Yes! Diabetes can affect o...
Ever felt like having feet or ankle swelling, non-stop itching, and increased need to urinate, when you’re having diabetes?
Well then, it might be possible that you are having diabetic nephropathy (nephro: kidney; pathy: disease).
Do not panic, the symptoms above often occur in the later stages of the disease. You may be able to reduce the risk of developing diabetic kidney disease, by taking care of your diabetes condition.
How does diabetes affect your kidney? 1,2
Having uncontrollably high blood sugar, could damage your tiny blood vessels, especially in the kidneys.
High blood sugar level damages the blood vessels that filter your blood, known as glomerulus. This can lead to kidney damage and cause high blood pressure. High blood pressure can cause further kidney damage by increasing the pressure in the delicate filtering system of the kidneys. This is why many people with diabetes develop high blood pressure.
How common is diabetic nephropathy? 3
United Kingdom: England, Wales, Northern Ireland (Scotland data reported separately)
Adapted from United State Renal Data System
What are the symptoms of diabetic nephropathy? 1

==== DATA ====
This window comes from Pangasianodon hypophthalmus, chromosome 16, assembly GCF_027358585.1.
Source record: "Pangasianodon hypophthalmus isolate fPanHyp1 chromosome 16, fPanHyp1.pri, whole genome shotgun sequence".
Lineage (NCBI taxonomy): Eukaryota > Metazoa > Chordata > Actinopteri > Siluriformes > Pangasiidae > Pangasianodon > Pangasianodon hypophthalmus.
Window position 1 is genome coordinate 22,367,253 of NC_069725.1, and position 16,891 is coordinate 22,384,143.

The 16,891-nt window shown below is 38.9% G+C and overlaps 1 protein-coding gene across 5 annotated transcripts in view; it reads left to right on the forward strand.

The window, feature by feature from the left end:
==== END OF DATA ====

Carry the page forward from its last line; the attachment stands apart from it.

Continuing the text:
As mentioned earlier, during the early stages of the disease, the symptoms might nowhere to be seen. It can take many years to progress. Usually when the symptoms appear, the kidney damage has already deteriorated significantly. By then, you may notice:
Who’s at risk of getting diabetic nephropathy? 1,2
People with very high blood glucose levels
Have a family history of diabetes and kidney disease
People with high blood pressure
How to prevent diabetic nephropathy? 1,2
Treat your diabetes. Whether or not you are on diabetes medicines, healthy eating habits are EXTREMELY important when it comes to controlling the blood sugar level. Remember, DO NOT SKIP your diabetic medicines.
Stop smoking. Cigarette smoking can damage your kidneys and make existing kidney damage worse. If you're a smoker, talk to your doctor about strategies for quitting smoking. Support groups, counseling and medications can all help you to stop.
Control your blood pressure. Talk to your doctor and ask for advice in better managing your blood pressure.
Maintain a healthy weight. Again, it always comes to healthy eating habits in losing weight, also not forgetting physically exercise. If you're at a healthy weight, work to maintain it by being physically active most days of the week. If you need to lose weight, talk with your doctor about weight-loss strategies, such as increasing daily physical activity and reducing calories.
-This article is supported by MSD-
Mayo Clinic. Diabetic Nephropathy. Available at https://www.mayoclinic.org/diseases-conditions/diabetic-nephropathy/symptoms-causes/syc-20354556. Accessed on: 27th June 2021
NIDDK. Diabetic Kidney Disease. Available at https://www.niddk.nih.gov/health-information/diabetes/overview/preventing-problems/diabetic-kidney-disease. Accessed on: 27th June 2021
United States Renal Data System. Chapter 11: International Comparisons. Available at https://www.usrds.org/media/1738/v2_c11_intcomp_18_usrds.pdf. Accessed on: 27th June 2021.
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